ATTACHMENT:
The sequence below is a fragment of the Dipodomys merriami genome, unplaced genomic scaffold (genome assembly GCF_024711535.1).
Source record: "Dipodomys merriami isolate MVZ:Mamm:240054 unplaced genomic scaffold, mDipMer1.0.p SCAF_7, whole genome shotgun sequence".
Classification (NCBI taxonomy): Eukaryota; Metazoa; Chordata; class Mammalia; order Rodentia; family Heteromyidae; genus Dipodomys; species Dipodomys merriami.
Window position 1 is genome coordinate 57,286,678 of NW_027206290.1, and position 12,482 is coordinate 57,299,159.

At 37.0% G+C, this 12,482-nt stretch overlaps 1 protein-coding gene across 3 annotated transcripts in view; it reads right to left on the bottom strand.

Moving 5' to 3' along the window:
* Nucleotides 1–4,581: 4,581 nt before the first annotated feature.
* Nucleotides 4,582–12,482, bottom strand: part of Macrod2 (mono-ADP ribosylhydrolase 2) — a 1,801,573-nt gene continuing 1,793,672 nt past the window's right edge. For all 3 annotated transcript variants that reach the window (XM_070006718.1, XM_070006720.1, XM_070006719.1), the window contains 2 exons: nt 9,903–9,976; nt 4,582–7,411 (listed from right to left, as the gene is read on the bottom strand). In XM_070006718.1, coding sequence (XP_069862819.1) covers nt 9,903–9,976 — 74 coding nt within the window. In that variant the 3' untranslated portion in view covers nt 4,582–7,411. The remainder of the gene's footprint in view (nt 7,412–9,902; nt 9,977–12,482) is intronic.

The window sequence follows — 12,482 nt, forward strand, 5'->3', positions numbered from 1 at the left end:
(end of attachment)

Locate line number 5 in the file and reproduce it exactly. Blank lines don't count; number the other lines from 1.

At 37.0% G+C, this 12,482-nt stretch overlaps 1 protein-coding gene across 3 annotated transcripts in view; it reads right to left on the bottom strand.